Then came the day when I was designing a quilt kit, and I thought "maybe, just maybe..." Amazing!! Those ugly dots were just the perfect complement to the kit. They might have even been the pull-it-all-together fabric. Next came the beach charm squares. What do you know? They were just the thing with those cute little beachy prints.

And so I come to what I love the most about quilting. A scrap of something, all by itself ugly and useless, is transformed into beauty and art when placed in a quilt. I try to keep that lesson foremost in my thoughts when life hands me an ugly scrap, and I have to find just the right spot for it in my life's quilt.

Monday, August 4, 2008

Monday Mania

Welcome to August! Wow, where has the summer gone? School time is coming fast, as are those Holiday gift projects. We have tons of great quick quilt kits and patterns for that special person in your life. Remember, it's not the amount of time you invest in the gift-it's the amount of love!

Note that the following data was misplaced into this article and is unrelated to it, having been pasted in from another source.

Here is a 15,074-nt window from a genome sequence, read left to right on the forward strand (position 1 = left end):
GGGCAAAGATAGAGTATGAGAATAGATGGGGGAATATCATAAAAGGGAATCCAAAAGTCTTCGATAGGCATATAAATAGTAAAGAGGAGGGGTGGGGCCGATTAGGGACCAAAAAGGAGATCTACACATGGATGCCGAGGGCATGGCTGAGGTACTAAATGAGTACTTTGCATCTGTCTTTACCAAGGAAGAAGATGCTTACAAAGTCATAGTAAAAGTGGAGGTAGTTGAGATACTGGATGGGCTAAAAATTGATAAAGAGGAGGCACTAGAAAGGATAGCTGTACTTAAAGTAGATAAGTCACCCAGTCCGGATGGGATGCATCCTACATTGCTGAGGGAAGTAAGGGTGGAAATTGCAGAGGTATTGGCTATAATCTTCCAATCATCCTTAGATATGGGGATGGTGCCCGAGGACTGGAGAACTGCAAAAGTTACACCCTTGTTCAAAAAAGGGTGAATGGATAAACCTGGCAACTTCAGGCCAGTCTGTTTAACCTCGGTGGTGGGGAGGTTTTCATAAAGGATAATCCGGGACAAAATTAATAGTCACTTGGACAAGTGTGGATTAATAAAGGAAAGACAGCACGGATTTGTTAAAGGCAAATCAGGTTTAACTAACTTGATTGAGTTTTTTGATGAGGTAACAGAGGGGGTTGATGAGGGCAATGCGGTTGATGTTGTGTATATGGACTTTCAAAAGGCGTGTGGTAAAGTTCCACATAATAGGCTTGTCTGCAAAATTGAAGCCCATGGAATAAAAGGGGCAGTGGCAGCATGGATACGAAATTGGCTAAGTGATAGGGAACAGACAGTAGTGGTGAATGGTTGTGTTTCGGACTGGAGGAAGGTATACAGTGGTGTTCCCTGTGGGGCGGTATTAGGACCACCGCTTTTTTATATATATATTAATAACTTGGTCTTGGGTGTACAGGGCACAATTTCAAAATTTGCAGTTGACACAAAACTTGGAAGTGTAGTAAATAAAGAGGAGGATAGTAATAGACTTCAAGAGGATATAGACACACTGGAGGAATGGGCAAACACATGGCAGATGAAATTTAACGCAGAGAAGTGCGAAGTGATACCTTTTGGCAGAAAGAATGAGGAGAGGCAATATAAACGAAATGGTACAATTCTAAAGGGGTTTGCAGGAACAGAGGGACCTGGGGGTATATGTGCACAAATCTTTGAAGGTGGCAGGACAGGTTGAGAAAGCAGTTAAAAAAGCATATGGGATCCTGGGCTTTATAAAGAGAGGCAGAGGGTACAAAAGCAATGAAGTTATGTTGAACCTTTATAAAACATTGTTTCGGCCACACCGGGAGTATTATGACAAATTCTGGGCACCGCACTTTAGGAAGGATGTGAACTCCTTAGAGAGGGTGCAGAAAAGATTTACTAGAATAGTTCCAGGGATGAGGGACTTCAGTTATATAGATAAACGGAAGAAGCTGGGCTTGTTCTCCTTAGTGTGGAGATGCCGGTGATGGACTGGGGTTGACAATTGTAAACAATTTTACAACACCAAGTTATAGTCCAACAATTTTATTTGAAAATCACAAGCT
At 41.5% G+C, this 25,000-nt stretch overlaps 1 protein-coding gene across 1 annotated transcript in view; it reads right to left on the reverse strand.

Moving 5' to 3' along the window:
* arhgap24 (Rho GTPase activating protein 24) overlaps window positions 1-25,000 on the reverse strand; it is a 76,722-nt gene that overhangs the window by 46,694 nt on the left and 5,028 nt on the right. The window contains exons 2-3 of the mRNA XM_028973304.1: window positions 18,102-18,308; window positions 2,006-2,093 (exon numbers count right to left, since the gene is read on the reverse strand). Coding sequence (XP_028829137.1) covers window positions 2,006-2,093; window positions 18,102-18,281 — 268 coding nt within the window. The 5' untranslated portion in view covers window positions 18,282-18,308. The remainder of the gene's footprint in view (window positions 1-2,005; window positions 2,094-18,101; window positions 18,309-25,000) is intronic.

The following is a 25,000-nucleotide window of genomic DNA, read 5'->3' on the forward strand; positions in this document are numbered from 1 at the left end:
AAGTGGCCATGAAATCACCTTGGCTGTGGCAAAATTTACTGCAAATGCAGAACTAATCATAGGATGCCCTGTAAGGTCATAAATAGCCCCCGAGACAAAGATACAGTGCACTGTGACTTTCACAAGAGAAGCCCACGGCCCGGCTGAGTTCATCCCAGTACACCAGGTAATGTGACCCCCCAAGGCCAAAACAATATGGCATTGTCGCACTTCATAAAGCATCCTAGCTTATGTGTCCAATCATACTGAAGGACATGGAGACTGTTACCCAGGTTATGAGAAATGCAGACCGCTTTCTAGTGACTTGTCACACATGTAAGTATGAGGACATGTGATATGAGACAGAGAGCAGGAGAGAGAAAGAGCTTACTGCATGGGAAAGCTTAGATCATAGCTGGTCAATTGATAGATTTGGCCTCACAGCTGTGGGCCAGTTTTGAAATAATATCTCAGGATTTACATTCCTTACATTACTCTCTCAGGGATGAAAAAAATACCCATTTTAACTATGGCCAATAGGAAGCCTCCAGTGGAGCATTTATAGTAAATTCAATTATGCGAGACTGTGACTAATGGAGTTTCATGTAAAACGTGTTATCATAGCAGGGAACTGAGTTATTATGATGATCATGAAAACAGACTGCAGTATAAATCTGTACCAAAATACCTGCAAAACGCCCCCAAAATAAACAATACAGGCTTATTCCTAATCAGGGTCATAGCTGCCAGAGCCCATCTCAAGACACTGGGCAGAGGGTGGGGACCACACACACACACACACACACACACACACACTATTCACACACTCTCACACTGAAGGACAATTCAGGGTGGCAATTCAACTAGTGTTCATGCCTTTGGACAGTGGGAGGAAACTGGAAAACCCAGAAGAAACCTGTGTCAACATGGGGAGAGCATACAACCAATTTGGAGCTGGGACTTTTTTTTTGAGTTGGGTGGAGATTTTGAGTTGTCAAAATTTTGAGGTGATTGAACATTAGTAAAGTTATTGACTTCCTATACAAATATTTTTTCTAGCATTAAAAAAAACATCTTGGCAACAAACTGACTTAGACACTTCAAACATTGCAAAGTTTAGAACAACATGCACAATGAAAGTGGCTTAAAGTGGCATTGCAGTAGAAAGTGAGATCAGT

We had a lovely weekend. Had the service at the Church by the Birch, which is always beneficial...Spent Sat. evening at Seaside2's house with all the children and Sat morning and a little work in the shop on Sat afternoon. We do really lovely thank you gifts for our first time customers and keeping up with keeping them stocked is quite a job! But, one we enjoy.
I have been sewing a little. Seaside 2 and I put together a "beach quilt" for ourselves from some R Kaufman fabric that we fell in love with. (Nearly sold out now of course, but not quite). It was one of the few (as in only the 3rd time) times I have ever taken stock out of inventory for a personal project. DH was convinced I started the shop for a never ending supply of fabric!